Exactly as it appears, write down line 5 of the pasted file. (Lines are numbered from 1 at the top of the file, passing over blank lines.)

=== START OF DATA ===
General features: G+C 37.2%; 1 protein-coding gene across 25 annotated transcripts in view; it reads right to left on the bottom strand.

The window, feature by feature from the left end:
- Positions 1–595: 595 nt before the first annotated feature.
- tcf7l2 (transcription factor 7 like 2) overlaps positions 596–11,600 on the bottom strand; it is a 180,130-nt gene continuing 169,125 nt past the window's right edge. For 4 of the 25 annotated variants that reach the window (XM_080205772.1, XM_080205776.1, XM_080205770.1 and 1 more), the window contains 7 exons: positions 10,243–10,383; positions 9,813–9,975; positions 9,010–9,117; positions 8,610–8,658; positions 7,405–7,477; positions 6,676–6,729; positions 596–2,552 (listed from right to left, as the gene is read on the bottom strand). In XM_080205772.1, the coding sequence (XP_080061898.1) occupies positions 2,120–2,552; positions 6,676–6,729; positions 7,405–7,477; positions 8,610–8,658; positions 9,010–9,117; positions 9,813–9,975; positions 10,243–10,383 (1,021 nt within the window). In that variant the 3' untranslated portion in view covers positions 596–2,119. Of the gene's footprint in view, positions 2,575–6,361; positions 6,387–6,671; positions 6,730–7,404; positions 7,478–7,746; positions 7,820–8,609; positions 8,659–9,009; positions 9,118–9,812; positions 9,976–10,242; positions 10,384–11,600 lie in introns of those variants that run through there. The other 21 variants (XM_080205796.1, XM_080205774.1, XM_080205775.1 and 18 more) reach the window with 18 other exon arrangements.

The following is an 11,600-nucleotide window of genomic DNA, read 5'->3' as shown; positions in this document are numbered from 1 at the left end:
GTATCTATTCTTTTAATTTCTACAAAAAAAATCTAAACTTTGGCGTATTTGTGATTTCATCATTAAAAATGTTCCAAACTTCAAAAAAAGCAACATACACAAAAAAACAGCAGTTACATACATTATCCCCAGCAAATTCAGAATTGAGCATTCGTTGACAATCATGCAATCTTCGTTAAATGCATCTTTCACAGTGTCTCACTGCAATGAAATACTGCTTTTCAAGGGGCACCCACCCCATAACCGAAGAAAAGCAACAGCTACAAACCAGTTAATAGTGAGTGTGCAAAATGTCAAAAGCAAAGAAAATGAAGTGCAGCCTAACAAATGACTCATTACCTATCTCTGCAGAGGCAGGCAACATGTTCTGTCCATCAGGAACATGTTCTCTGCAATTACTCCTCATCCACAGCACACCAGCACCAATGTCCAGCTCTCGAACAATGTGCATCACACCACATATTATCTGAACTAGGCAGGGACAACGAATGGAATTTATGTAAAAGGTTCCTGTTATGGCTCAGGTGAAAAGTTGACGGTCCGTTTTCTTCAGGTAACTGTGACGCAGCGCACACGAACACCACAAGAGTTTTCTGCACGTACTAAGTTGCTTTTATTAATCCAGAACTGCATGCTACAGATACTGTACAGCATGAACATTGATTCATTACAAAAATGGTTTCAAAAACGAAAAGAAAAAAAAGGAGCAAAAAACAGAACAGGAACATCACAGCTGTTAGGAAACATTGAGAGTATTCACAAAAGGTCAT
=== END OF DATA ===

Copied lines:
The following is an 11,600-nucleotide window of genomic DNA, read 5'->3' as shown; positions in this document are numbered from 1 at the left end: